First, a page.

In the double essence – on the one hand the anguished relationship between individual freedom and national freedom, and the religious sublimation of both in the universe; on the other hand, the messianistic conception of the Polish nation and its mission in the world – Polish romanticism is profoundly autochthonous, because it is due to the special spiritual conditions in which Poles, and especially those who emigrated abroad, came to find themselves between the two revolutions: between 1830 and 1863. But, of course, it does not end in poetry alone: alongside poets there are not a few narrators (Michal Czajkowski, 1804-1886; Józef Korzeniowski, 1797-1863; Henryk Rzewuski, 1791-1866), historians (Joachim Lelewel, 1786-1861), critics (Maurycy Mochnacki, 1804-1834) and philosophers (August Cieszkowski, 1814-1894, Karol Libelt, 1807-1875). The younger poets, at least in part, follow in the footsteps of the great romantics: Wincenty Pol (1807-1872), Teofil Lenartowicz (1822-1893), Kornel Ujejski (1823-1897) and not a few others, while movement the greatest Polish playwright Aleksander Fredro (1793-1876), the original poetic agitator of social problems Cyprjan Norwid (1821-1877) and the very fruitful novelist Józef Ignacy Kraszewski (1812-1887).
With 1863 – the year of the second revolution – the second great period of Polish literature can be considered closed. Thirty years of poetic exaltation, often exasperated, are followed by thirty years of “de-intoxication”, of rapprochement with reality, of “positive”, “organic” work around the many problems that were most urgent in tripartite Poland. This post-revolutionary period is also dominated by patriotism – and the identity of the keynote will make the detachment from the art of the previous generation less sensitive – but the way is different, as we now understand the obligations of literature towards the homeland. In addition, the fact that romantic literature was largely the work of emigrants and that it necessarily reflected states of the spirit of someone who had had to, or had preferred, to leave their homeland; while now in Polish culture, continuing also the work – poetically more modest, but culturally no less effective and in any case better corresponding to local needs – carried out by those who had remained in the lands subjected to Prussia, Russia and Austria, new in the two capitals, Warsaw and Krakow, and takes up an address which, apart from the exceptional political conditions, it can be considered normal. Censorship, especially in the lands subjected to Russian domination, naturally made its weight felt on every literary manifestation with a political background; but the writers of the time often managed, with great skill, to elude it with skilful technical disguises. especially in the lands under Russian rule, it naturally made its weight felt on every literary manifestation with a political background; but the writers of the time often managed, with great skill, to elude it with skilful technical disguises. especially in the lands under Russian rule, it naturally made its weight felt on every literary manifestation with a political background; but the writers of the time often managed, with great skill, to elude it with skilful technical disguises.
According to BEHEALTHYBYTOMORROW, the new current did not immediately create its own program, and it was only between 1871 and 1873 that the very young Aleksander Şwiętochowski (1849, alive) published a series of articles that were received with enthusiasm and considered as programmatic manifestos of the “young”. Prose could naturally adhere better to the ideals of spreading culture and educating the masses than poetry; and in fact, if one leaves aside the poets Adam Asnyk (1838-1897) and Marja Konopnicka (1842-1910) who also, inasmuch as their essentially lyrical temperament allowed them, had enthusiastically placed themselves at the service of the new postulates, predominate in those decades of prose writers: storytellers in Russian Poland, historians in Austrian Poland.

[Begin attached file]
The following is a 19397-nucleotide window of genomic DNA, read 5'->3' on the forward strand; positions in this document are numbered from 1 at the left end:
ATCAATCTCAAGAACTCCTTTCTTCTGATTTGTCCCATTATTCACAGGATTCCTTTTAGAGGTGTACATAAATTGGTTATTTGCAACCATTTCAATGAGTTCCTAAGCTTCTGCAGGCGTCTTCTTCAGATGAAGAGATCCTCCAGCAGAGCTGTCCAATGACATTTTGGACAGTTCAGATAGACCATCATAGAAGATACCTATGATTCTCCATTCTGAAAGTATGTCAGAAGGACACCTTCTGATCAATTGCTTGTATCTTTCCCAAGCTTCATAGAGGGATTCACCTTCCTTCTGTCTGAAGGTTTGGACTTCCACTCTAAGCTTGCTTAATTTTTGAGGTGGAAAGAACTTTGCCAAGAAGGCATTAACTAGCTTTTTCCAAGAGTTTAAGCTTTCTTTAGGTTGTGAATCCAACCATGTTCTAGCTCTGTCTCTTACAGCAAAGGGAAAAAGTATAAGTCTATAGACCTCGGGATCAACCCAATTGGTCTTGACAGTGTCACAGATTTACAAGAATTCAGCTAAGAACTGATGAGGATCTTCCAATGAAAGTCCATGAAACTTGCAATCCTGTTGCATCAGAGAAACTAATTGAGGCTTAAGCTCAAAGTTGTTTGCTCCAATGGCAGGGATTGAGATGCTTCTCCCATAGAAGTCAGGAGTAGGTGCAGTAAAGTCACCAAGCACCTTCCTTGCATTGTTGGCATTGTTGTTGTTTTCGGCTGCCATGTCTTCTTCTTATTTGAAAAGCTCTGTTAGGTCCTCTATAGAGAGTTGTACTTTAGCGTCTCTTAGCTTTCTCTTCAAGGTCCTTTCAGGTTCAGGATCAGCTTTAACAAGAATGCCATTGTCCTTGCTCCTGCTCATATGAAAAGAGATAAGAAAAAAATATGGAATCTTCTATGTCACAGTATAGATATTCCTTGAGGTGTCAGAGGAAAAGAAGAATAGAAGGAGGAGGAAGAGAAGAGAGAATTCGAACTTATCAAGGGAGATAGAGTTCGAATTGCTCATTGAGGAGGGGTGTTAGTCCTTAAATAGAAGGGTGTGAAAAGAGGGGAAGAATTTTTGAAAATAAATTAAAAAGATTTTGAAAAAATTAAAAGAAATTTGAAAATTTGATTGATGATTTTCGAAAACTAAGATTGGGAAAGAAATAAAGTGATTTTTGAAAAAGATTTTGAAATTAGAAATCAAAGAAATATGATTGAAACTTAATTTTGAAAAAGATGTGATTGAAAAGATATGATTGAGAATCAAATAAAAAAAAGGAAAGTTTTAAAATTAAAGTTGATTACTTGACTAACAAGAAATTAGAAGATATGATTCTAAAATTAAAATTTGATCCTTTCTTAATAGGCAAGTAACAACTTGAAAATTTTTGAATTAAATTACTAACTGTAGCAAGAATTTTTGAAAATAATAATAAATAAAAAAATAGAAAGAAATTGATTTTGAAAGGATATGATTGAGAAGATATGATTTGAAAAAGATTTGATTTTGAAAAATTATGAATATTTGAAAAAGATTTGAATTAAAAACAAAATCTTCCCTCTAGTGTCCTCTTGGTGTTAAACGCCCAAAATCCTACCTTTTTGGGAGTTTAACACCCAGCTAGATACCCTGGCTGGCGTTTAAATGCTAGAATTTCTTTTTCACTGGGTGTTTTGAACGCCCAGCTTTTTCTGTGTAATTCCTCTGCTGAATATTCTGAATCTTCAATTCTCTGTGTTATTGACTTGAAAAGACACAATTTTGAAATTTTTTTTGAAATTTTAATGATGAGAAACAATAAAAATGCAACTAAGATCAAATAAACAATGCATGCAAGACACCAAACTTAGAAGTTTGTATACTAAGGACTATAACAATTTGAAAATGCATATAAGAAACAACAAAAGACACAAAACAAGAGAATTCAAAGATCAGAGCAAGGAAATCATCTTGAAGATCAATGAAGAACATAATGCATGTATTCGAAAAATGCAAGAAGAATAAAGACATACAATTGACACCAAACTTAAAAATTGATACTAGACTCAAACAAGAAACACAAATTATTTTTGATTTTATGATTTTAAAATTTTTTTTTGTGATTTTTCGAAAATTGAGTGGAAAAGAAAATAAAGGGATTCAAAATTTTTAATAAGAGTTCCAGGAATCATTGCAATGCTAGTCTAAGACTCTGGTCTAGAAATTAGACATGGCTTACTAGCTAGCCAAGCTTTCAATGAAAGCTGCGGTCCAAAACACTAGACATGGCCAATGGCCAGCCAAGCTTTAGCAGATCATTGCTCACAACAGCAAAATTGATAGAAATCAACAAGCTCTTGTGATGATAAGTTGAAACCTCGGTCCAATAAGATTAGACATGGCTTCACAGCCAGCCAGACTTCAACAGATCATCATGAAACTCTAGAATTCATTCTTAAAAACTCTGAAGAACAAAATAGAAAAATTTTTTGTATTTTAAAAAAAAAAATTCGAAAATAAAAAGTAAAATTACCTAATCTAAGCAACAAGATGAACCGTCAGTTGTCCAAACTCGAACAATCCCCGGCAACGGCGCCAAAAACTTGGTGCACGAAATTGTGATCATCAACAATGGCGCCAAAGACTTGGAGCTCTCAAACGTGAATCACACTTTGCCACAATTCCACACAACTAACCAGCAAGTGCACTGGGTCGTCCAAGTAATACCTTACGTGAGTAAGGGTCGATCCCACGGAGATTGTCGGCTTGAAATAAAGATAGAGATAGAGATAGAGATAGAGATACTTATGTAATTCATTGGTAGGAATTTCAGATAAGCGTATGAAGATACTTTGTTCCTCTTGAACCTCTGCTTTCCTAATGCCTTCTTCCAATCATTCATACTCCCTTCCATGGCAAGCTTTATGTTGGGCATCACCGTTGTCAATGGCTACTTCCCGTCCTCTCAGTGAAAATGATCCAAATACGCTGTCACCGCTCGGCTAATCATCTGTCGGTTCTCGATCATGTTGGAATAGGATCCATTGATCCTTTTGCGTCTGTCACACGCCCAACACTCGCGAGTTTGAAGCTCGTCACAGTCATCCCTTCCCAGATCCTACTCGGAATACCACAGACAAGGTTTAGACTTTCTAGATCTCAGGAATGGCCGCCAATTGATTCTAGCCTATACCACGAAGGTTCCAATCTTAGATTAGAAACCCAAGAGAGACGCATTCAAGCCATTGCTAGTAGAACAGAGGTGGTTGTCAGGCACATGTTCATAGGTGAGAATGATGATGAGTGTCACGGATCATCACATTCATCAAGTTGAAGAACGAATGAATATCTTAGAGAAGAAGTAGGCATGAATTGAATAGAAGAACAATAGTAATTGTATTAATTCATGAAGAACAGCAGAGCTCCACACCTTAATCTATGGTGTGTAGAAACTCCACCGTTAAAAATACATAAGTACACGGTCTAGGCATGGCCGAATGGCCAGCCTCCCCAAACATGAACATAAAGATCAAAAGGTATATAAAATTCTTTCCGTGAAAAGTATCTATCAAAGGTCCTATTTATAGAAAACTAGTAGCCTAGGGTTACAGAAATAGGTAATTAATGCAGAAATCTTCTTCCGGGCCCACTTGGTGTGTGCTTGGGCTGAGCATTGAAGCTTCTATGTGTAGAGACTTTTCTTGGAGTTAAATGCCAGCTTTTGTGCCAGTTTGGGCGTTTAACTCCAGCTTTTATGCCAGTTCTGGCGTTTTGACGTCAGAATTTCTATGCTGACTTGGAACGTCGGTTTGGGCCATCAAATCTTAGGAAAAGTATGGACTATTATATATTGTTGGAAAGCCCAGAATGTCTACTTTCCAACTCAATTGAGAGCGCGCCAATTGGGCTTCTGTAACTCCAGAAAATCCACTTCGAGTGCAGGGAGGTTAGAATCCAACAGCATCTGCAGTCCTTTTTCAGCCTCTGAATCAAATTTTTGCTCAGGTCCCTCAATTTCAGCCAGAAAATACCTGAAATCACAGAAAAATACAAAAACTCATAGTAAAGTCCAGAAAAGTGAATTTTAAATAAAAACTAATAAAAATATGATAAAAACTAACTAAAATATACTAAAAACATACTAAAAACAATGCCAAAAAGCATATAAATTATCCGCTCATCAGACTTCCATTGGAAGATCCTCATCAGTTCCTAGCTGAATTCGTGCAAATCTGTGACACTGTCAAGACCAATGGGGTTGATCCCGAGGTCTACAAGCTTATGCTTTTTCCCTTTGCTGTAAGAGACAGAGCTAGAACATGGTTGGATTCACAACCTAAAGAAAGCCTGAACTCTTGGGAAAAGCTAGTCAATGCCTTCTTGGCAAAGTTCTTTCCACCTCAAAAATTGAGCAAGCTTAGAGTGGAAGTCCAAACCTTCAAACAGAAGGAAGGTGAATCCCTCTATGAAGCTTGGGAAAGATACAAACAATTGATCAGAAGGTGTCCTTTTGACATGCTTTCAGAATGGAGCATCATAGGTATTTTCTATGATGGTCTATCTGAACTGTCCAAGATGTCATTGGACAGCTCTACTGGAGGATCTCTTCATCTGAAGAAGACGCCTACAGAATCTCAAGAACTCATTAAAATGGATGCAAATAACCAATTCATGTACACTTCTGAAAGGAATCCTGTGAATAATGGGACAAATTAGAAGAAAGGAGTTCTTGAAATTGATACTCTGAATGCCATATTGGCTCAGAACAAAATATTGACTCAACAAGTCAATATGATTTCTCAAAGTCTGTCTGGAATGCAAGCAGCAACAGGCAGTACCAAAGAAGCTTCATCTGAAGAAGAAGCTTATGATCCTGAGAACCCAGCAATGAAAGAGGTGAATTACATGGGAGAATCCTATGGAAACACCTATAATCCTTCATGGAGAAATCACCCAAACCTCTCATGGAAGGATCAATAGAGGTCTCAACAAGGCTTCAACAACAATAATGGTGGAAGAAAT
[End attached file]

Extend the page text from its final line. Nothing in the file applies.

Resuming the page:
Eliza Orzeszkowa (1841-1910) and Bolesław Prus (1847-1912) stand out among the novelists and short story writers: keen observers – especially the Prus – of reality, both rich in a deeply human sense for the humiliated and oppressed, and sensitive to every change and progress in life forms, especially in the female world. Close to the Prus is the patient and penetrating investigator of man and nature Adolf Dygasiński (1839-1902); similar traits with the Orzeszkowa has Marja Rodziewiczówna (1863, alive). They detach Enrico Sienkiewicz (1846-1916), who with his great historical novels glorifying the Polish past wants to hearten his compatriots and keep alive their faith in a better future, and Józef Weyssenhoff (1860-1932), a refined ironist and delicate interpreter of the native landscape.
As in other countries, so also in Poland – and here if ever more radically than elsewhere – the end of the century moves to the attack against positivism. The ideals of romanticism are back in vogue, carried by a fresh wave of spiritualism. Feeling is once again opposed to cold reason, the right of the individual to every kind of collectivism, to science the faith, to the analytical observation of the external world, the investigation of the soul and intuition. All this definitely favors a revival of poetry, undermined by positivism from its already dominant place; and of a poem that is an expression of exceptional moods, of a refined feeling, of a harvest to meditate. The outward form, to which the utmost care is again given, must accompany, to highlight every more subdued and more delicate thrill of poetry. A flexible instrument, agile in the hand of the poet, must be speech and language in general. The torment of creation is considered salutary.